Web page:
Many observers were surprised that the American Families Plan made no reference to reducing the estate and gift tax lifetime exclusion amount. (It also did not propose increasing the tax rate from the current 40%.) However, the Biden campaign did advocate for reducing those exclusion amounts, and Democrats in Congress generally support such a change.
We think it is possible that the estate and gift tax exclusion amount will be dropped from the current $11.7 million down to $5 million. If so, this amount likely would be adjusted for inflation. That would mean the amount each individual might transfer free of estate and gift taxes during their lifetime would be about $6 million in 2022.
What you might do now
- Transfer assets now—It is always true that more family wealth is preserved the sooner a senior generation transfers assets to future generations (either directly or in trust for their benefit).4 If the exclusion amount is significantly reduced, that truism—sooner means more wealth stays in the family—would be even more true.
4. Raise the top ordinary income tax rate
The American Families Plan proposes to increase the top ordinary income tax rate from its current 37% to 39.6%.
Based on the intelligence we have at the time of this writing, we expect that any tax legislation that passes this year strictly along a party-line vote will include this provision, as it is almost uniformly supported by the Democrats.
What you might do now
- Accelerate income—If the option is available to you, realize ordinary income late in 2021 (for instance, by exercising non-qualified stock options), rather than early in 2022.
- Convert to Roth IRAs—You also may want to look into converting your existing traditional IRAs (distributions from which in future years would be taxable at ordinary rates) to Roth IRAs (distributions from which would not be). The conversion itself would be taxable, but at a top rate of 37%, not a possible 39.6%.
- Defer income—If the option is available to you, consider deferring bonuses and other forms of ordinary income into a future time when you expect your income (and tax bracket) will be lower.
5. Increase the corporate income tax rate
The Biden Administration has proposed increasing the corporate income tax rate from the current 21% to 28%. As with the long-term capital gain rate, we do not think the rate will ultimately be as high as is proposed. Instead, we do think there is a very good likelihood it would go up to 25%.
What you might do now
- Owners of small businesses—You may want to convert your existing separate tax-paying corporations to another form of organization, such as a limited liability company (LLC). Corporations under the new regime could be subject first to a corporate income tax rate of, say, 25%, and then if distributed as a qualified dividend at a rate of, say, 28% plus the Medicare surtax of 3.8%, leaving a net of 50.2%.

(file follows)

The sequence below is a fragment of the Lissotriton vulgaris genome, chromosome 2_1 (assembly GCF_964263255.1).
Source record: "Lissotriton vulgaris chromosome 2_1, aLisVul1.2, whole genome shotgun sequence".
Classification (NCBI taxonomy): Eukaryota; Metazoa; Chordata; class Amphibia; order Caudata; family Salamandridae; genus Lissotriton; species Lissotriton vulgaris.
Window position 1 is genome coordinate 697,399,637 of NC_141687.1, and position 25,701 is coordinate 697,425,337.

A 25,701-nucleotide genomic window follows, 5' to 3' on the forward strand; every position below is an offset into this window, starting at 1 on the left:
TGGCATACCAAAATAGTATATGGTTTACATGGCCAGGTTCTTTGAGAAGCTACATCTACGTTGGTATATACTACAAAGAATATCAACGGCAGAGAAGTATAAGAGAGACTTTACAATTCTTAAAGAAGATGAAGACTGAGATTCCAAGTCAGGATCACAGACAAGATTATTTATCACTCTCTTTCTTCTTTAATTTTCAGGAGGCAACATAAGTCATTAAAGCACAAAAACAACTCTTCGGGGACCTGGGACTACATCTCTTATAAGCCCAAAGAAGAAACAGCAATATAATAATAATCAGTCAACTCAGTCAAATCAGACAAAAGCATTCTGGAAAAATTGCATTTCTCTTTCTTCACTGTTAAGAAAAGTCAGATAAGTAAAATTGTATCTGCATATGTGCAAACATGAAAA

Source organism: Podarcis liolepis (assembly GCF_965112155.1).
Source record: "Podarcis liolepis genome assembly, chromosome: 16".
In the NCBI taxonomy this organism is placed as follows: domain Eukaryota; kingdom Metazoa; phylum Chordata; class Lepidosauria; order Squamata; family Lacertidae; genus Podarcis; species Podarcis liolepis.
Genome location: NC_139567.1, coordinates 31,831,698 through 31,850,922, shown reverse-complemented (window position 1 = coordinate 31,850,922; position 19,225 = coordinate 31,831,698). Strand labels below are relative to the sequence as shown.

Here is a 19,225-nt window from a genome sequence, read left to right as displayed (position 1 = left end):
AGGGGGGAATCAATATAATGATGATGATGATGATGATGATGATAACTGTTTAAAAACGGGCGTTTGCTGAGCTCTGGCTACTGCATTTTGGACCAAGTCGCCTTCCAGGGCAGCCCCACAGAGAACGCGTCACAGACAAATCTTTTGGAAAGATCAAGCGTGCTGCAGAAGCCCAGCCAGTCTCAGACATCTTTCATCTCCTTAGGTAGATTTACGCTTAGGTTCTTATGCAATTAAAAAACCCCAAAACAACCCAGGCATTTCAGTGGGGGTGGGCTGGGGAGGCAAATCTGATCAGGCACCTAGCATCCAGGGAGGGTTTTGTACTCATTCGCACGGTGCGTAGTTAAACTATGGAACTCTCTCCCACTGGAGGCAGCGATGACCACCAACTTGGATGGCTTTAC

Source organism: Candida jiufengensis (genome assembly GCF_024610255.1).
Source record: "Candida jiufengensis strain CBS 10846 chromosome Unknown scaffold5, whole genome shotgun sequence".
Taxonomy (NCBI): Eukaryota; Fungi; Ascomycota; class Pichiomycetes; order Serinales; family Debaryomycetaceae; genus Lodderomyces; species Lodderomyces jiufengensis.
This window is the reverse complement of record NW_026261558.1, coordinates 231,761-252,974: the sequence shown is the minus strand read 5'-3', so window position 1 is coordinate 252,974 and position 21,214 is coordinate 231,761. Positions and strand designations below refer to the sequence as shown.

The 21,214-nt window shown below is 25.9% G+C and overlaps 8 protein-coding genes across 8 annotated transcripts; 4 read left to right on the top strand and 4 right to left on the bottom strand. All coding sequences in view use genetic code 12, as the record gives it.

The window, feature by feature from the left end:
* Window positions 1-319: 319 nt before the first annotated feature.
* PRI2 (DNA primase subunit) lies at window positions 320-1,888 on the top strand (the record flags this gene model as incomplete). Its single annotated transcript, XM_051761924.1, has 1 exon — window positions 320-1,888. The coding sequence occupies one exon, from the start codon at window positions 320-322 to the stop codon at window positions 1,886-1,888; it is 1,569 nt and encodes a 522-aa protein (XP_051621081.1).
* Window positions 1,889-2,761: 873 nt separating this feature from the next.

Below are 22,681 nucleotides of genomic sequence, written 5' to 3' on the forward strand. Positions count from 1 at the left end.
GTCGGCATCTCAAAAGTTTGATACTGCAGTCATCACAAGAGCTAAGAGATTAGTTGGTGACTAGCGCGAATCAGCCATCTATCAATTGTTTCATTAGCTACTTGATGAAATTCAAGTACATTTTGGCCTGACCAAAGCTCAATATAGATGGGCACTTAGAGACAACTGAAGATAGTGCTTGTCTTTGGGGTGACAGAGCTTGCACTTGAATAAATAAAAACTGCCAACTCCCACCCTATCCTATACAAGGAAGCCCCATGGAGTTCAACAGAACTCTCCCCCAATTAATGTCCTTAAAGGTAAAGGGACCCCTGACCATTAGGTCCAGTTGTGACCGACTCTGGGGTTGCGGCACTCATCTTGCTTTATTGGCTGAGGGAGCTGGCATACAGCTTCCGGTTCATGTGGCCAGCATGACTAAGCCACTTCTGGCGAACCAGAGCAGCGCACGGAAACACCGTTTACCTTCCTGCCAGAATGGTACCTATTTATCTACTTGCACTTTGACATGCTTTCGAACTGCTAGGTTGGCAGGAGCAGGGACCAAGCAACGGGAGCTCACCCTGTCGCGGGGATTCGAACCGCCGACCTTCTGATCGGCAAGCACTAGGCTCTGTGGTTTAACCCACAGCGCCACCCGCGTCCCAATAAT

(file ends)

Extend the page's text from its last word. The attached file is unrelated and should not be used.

In contrast, income earned through an LLC would be subject to just one level of tax, perhaps at the top ordinary income tax rate, leaving a net of 60.4% for a business principal(if the top rate were to go up to 39.6%), less the Medicare surtax, leaving a net of 56.6%.
- Investors—You might want to explore securities, such as bonds, that would be relatively more attractive than stocks paying dividends subject to less preferential tax rates and received from companies subject to higher corporate taxes. Your J.P. Morgan investment specialist can review your portfolio to identify how you might want to reallocate to increase the tax-effectiveness of your holdings.
You have some time—but not much
We believe that lawmakers are likely to pass some tax legislation by the end of September 2021 and that most, if not all, of the new provisions would go into effect on January 1, 2022. Try to get ahead of that curve. We’re here to help you anticipate the potential changes—and prepare to execute on your new plan as soon as there’s greater clarity about what, precisely, the new tax laws will be.
1 Of course, if the stock were valued at $10 million, then estate taxes might be owed on the couple’s estate, depending on the estate’s overall size.
2 It is very hard to handicap the odds that the step-up will get repealed. The provision has been in the law for a century (with one year off, in 2010). Repeal was tried in the late 1970s, and at the time was found to be administratively too difficult to implement. Lawrence Zelenak, Taxing Gains at Death, 46 Vanderbilt Law Review 361, 388, 390 (1993).
3 Usually by passing directly to children or in trusts, perhaps “grantor” type, for their benefit.
4 That is because estate tax would not have to be paid on appreciated assets and because of the unusual manner in which gift taxes are calculated, the effective gift tax rate is only 28.6% (not 40%, the estate tax rate).